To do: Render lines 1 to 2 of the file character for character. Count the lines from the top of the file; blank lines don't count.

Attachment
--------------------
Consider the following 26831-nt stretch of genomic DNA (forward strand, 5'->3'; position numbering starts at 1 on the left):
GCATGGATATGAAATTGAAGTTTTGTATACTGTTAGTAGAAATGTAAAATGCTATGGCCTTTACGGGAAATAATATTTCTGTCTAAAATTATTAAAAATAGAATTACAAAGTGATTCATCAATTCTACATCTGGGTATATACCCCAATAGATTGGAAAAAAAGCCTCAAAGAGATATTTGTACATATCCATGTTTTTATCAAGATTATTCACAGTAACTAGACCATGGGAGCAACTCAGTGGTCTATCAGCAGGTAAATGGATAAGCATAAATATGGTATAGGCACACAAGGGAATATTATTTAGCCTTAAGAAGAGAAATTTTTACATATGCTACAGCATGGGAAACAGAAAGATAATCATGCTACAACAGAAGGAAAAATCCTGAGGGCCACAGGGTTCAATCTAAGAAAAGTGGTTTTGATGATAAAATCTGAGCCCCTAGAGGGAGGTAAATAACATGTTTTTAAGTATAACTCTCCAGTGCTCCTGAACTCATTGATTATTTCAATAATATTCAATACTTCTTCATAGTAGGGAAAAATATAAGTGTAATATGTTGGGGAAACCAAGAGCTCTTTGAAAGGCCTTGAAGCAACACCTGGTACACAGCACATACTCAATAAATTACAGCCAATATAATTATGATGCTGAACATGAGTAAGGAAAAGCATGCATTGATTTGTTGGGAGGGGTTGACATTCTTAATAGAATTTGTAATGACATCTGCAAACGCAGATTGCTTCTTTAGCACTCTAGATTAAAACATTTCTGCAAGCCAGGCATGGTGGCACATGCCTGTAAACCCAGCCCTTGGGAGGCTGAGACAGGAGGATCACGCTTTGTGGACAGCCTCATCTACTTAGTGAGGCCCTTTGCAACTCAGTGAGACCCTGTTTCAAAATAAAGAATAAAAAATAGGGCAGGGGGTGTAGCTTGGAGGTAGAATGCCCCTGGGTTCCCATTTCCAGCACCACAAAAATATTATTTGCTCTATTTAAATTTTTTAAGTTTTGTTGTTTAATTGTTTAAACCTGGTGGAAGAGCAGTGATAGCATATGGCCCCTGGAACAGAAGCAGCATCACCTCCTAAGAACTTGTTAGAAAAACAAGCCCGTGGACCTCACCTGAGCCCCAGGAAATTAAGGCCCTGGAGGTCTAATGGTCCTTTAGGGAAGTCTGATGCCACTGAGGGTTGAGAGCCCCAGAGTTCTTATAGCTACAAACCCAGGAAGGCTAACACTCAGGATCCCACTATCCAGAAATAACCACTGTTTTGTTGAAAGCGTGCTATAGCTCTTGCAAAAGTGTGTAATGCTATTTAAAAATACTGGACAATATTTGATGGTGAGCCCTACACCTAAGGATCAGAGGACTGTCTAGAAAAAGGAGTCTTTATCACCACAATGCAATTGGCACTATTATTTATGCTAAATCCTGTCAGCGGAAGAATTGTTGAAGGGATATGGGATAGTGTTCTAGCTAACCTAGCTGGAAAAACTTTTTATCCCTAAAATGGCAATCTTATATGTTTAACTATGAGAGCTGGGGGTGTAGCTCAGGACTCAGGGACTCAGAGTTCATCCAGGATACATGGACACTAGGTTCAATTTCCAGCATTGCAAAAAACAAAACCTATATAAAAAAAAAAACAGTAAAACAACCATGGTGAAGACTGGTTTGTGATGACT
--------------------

Consider the following 26831-nt stretch of genomic DNA (forward strand, 5'->3'; position numbering starts at 1 on the left):
GCATGGATATGAAATTGAAGTTTTGTATACTGTTAGTAGAAATGTAAAATGCTATGGCCTTTACGGGAAATAATATTTCTGTCTAAAATTATTAAAAATAGAATTACAAAGTGATTCATCAATTCTACATCTGGGTATATACCCCAATAGATTGGAAAAAAAGCCTCAAAGAGATATTTGTACATATCCATGTTTTTATCAAGATTATTCACAGTAACTAGACCATGGGAGCAACTCAGTGGTCTATCAGCAGGTAAATGGATAAGCATAAATATGGTATAGGCACACAAGGGAATATTATTTAGCCTTAAGAAGAGAAATTTTTACATATGCTACAGCATGGGAAACAGAAAGATAATCATGCTACAACAGAAGGAAAAATCCTGAGGGCCACAGGGTTCAATCTAAGAAAAGTGGTTTTGATGATAAAATCTGAGCCCCTAGAGGGAGGTAAATAACATGTTTTTAAGTATAACTCTCCAGTGCTCCTGAACTCATTGATTATTTCAATAATATTCAATACTTCTTCATAGTAGGGAAAAATATAAGTGTAATATGTTGGGGAAACCAAGAGCTCTTTGAAAGGCCTTGAAGCAACACCTGGTACACAGCACATACTCAATAAATTACAGCCAATATAATTATGATGCTGAACATGAGTAAGGAAAAGCATGCATTGATTTGTTGGGAGGGGTTGACATTCTTAATAGAATTTGTAATGACATCTGCAAACGCAGATTGCTTCTTTAGCACTCTAGATTAAAACATTTCTGCAAGCCAGGCATGGTGGCACATGCCTGTAAACCCAGCCCTTGGGAGGCTGAGACAGGAGGATCACGCTTTGTGGACAGCCTCATCTACTTAGTGAGGCCCTTTGCAACTCAGTGAGACCCTGTTTCAAAATAAAGAATAAAAAATAGGGCAGGGGGTGTAGCTTGGAGGTAGAATGCCCCTGGGTTCCCATTTCCAGCACCACAAAAATATTATTTGCTCTATTTAAATTTTTTAAGTTTTGTTGTTTAATTGTTTAAACCTGGTGGAAGAGCAGTGATAGCATATGGCCCCTGGAACAGAAGCAGCATCACCTCCTAAGAACTTGTTAGAAAAACAAGCCCGTGGACCTCACCTGAGCCCCAGGAAATTAAGGCCCTGGAGGTCTAATGGTCCTTTAGGGAAGTCTGATGCCACTGAGGGTTGAGAGCCCCAGAGTTCTTATAGCTACAAACCCAGGAAGGCTAACACTCAGGATCCCACTATCCAGAAATAACCACTGTTTTGTTGAAAGCGTGCTATAGCTCTTGCAAAAGTGTGTAATGCTATTTAAAAATACTGGACAATATTTGATGGTGAGCCCTACACCTAAGGATCAGAGGACTGTCTAGAAAAAGGAGTCTTTATCACCACAATGCAATTGGCACTATTATTTATGCTAAATCCTGTCAGCGGAAGAATTGTTGAAGGGATATGGGATAGTGTTCTAGCTAACCTAGCTGGAAAAACTTTTTATCCCTAAAATGGCAATCTTATATGTTTAACTATGAGAGCTGGGGGTGTAGCTCAGGACTCAGGGACTCAGAGTTCATCCAGGATACATGGACACTAGGTTCAATTTCCAGCATTGCAAAAAACAAAACCTATATAAAAAAAAAAACAGTAAAACAACCATGGTGAAGACTGGTTTGTGATGACT